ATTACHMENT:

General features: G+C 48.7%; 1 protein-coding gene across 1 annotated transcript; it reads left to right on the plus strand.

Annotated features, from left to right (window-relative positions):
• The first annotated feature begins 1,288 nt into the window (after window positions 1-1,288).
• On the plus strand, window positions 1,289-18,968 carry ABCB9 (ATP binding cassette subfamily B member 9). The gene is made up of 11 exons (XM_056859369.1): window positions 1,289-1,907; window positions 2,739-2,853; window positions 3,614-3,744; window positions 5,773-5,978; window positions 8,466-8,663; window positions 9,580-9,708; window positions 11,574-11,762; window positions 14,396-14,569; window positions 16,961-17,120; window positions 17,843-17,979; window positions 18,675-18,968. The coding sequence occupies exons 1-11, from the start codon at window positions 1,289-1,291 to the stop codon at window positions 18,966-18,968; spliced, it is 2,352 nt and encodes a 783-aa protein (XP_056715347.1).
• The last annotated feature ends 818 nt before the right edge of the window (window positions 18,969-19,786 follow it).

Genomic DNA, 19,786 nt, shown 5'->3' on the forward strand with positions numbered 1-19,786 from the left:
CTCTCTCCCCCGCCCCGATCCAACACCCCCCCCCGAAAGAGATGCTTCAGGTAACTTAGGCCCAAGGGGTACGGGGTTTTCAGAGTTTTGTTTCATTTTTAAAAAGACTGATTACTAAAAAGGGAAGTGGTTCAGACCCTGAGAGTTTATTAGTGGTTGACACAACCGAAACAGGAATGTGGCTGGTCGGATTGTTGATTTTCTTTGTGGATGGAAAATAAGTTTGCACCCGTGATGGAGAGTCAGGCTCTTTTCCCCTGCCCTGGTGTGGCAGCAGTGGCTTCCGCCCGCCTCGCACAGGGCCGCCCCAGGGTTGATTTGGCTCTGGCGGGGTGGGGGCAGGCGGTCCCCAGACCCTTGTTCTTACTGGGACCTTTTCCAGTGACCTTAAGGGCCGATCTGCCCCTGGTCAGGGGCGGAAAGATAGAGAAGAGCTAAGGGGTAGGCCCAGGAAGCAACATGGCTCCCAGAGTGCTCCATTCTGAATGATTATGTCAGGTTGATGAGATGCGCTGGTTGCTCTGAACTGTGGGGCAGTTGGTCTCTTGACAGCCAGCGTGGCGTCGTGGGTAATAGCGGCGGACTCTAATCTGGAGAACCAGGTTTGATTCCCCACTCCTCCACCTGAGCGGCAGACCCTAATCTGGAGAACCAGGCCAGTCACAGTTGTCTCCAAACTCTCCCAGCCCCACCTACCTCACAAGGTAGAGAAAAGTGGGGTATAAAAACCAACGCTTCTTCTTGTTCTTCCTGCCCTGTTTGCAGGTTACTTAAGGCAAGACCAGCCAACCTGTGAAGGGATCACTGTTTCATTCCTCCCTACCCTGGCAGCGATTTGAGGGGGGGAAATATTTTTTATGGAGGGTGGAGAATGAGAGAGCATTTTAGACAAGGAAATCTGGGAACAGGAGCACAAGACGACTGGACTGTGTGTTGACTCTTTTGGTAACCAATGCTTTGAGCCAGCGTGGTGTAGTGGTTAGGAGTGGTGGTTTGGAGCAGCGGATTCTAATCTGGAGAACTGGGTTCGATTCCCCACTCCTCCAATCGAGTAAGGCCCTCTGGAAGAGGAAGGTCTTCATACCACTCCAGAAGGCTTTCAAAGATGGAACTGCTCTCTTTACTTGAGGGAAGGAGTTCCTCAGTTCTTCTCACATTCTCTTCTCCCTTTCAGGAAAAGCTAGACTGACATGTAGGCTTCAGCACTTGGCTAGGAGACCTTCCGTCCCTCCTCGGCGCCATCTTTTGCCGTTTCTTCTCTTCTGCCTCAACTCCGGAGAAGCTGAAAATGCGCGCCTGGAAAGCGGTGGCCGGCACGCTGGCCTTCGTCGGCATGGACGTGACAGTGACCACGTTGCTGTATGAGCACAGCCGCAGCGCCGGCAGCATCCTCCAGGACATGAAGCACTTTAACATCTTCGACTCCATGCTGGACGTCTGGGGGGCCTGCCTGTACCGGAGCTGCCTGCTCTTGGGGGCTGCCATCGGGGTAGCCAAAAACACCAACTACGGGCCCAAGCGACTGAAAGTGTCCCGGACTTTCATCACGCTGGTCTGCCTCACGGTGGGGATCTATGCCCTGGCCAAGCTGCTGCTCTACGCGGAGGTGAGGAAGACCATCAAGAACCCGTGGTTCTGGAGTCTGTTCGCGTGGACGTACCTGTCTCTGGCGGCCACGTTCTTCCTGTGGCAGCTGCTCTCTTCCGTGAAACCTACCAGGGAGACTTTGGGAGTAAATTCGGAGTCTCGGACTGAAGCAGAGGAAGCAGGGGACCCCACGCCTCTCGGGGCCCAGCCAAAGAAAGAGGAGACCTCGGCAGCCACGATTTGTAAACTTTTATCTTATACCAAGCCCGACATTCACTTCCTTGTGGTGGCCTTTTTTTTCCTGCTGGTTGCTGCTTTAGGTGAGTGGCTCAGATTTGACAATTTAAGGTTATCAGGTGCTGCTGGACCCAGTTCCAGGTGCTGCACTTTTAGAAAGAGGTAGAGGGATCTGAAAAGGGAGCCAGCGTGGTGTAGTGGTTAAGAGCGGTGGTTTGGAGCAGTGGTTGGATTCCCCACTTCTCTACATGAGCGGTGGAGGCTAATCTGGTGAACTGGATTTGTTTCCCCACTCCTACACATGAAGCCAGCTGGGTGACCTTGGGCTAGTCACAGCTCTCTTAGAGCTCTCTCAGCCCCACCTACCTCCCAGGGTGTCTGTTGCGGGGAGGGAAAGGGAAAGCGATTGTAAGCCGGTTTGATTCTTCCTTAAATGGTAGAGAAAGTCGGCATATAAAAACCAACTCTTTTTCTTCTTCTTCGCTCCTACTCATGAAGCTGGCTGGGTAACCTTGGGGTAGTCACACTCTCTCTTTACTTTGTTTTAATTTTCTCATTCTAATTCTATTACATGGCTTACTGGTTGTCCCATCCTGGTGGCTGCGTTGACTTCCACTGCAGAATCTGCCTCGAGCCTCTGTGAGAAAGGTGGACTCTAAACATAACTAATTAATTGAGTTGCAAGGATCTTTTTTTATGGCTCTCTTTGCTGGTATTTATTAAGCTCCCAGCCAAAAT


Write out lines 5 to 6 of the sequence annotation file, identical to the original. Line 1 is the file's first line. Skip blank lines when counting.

• The last annotated feature ends 818 nt before the right edge of the window (window positions 18,969-19,786 follow it).

Genomic DNA, 19,786 nt, shown 5'->3' on the forward strand with positions numbered 1-19,786 from the left: